(Final). Fujisawa (B) beat Mukai by resig.

Ichiriki becomes Gosei challenger

The playoff to decide the challenger for the 48th Gosei challenger was held at the Nihon Ki-in on May 25. It featured the same pairing as last year: Yo Seiki 8-dan (Kansai Ki-in) v. Ichiriki Ryo Kisei. Yo drew black. His strategy in the middle game was to go for territory instead of defending his weak positions. Ichiriki is known for his powerful attack: he set up a leaning attack and eventually killed a black group, so Yo had to resign.

Shibano wins New Ryusei Tournament

The New Ryusei Tournament is an ultra-fast TV tournament sponsored by the Go and Shogi Channel. Each player has a one-minute time allowance, and five seconds is added for each move they make. This is the Fischer format, invented by chess grandmaster Bobby Fischer. In the case of go, a game usually takes less than half an hour.

Thirty-two players took part in the main tournament. In the first round, Ichiriki Ryo beat Nakamura Sumire but lost to Yuki Satoshi in the next round. Ueno Asami won her way through to the semifinal but lost to Shibano Toramaru. His opponent in the best-of-three final was another top-seven title-holder, Seki Kotaro Tengen. In the first game, telecast around mid-May, Shibano (W) beat Seki by resig. Seki took the lead, but Shibano pulled off an upset. In the second game, telecast later in May, Shibano (B) won by 1.5 points. Once again, Seki took the early lead, but Shibano attacked powerfully and overtook him.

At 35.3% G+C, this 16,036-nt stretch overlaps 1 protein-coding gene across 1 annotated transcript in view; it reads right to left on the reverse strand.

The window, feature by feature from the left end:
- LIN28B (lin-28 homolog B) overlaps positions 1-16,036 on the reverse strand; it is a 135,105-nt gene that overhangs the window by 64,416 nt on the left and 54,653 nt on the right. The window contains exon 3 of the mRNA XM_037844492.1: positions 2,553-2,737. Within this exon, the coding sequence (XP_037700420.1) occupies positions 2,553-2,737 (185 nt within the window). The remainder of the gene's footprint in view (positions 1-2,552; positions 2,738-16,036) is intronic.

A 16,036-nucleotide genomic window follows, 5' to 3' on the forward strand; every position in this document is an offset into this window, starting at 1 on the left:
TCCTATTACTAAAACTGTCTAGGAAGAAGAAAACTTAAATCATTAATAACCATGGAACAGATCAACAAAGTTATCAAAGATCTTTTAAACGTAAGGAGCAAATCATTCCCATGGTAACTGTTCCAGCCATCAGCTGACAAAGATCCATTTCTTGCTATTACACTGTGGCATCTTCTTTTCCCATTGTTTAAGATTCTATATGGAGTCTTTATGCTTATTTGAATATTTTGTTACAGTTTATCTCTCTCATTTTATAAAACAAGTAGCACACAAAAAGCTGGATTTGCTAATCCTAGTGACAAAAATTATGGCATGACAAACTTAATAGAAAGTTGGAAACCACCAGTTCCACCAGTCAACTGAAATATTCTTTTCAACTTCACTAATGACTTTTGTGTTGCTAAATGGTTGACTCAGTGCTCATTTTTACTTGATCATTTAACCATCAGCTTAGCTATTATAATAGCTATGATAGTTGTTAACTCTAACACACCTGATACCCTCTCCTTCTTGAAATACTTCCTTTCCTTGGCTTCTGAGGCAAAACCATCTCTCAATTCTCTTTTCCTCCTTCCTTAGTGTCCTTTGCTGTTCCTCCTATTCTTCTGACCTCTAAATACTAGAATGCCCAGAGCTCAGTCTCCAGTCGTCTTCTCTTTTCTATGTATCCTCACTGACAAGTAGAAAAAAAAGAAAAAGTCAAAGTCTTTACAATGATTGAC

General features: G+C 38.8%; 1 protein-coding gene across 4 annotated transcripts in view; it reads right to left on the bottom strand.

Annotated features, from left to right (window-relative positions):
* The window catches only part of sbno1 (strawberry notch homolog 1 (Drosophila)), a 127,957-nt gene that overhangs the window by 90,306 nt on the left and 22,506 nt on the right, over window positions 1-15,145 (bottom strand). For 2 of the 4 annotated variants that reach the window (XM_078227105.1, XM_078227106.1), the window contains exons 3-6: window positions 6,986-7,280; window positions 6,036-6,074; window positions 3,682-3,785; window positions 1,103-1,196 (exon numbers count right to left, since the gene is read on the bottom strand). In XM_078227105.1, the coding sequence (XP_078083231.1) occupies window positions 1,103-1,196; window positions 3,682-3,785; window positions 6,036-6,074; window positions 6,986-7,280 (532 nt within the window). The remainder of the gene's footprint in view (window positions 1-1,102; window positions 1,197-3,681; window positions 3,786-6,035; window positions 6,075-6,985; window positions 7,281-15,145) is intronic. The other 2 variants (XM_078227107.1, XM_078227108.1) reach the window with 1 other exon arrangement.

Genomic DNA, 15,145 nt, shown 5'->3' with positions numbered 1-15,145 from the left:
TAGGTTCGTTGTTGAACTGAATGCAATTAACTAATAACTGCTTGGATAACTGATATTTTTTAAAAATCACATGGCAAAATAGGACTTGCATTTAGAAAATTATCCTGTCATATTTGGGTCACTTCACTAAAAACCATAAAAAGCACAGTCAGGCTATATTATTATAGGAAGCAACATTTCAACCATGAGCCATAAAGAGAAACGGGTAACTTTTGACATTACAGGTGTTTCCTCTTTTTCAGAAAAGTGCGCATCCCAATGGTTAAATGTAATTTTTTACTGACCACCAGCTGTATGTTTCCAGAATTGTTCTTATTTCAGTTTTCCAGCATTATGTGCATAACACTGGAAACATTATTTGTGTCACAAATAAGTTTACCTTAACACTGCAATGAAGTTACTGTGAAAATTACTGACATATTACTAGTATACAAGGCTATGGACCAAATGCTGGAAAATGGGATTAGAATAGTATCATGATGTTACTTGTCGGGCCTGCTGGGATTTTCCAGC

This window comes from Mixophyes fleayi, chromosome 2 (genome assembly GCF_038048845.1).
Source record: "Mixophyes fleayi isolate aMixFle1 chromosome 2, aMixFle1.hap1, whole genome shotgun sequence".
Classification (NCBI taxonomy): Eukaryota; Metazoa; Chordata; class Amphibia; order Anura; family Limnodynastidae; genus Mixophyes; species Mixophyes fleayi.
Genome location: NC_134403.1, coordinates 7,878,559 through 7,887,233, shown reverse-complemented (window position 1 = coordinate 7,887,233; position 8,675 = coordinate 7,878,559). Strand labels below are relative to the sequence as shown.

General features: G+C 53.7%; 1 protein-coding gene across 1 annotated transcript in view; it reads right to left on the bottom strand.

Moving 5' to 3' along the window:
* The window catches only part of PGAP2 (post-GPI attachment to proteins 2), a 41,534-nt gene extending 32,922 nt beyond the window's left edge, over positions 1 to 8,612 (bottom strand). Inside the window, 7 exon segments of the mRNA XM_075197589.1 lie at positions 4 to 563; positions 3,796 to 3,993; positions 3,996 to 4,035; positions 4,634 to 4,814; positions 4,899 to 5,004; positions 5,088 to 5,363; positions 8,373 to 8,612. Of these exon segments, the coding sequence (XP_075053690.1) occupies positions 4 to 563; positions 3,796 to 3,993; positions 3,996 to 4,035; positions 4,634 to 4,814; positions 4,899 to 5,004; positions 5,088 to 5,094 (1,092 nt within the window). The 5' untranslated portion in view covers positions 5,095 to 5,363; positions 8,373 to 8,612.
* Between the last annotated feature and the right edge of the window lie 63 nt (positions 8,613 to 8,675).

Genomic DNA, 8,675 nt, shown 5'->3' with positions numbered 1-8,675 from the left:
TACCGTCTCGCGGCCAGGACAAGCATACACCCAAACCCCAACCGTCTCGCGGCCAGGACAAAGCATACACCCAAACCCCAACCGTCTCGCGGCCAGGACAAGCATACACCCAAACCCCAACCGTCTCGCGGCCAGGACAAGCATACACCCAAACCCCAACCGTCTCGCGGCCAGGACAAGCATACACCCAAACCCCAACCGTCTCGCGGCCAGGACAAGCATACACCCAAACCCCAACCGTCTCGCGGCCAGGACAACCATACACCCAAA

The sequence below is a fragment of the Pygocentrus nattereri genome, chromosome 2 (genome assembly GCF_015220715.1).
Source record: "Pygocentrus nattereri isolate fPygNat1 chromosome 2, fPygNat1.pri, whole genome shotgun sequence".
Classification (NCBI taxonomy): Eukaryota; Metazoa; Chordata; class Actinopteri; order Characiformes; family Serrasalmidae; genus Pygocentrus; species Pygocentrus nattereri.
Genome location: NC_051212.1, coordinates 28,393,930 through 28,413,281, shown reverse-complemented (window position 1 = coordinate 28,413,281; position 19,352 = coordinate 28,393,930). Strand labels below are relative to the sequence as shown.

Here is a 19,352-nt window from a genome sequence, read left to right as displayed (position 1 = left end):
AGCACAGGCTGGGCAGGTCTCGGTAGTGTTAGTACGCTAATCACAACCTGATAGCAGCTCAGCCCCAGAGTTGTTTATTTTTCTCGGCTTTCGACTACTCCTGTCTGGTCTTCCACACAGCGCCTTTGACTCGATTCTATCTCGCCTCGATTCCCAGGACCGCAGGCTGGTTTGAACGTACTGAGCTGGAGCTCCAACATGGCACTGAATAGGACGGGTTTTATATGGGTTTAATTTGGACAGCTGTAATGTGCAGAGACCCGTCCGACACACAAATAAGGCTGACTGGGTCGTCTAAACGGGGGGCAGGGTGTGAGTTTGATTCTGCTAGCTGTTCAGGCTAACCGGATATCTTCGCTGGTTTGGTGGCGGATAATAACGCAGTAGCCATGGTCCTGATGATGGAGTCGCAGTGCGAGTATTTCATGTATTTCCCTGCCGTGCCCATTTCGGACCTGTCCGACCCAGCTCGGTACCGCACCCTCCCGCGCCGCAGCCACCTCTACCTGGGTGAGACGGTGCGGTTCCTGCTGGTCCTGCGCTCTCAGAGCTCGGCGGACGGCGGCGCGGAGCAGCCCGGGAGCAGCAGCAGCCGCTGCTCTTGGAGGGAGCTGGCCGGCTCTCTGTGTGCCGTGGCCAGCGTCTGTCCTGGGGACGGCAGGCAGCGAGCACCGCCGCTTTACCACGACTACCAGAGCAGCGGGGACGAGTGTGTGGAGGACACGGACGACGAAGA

First prize is 2,000,000 yen ($14,545).

Ichiriki takes lead in 78th Honinbo title match

Ichiriki Wins Honinbo Game One
Ichiriki was challenging Iyama for the Honinbo title for the second year in a row. Last year Iyama beat him 4-0 and set a new record by winning this title 11 years in a row. In top-seven title matches, Iyama has an overwhelming lead of 9-2 over Ichiriki, but one of these losses came in last year’s Kisei and Ichiriki continues his recent marvelous form.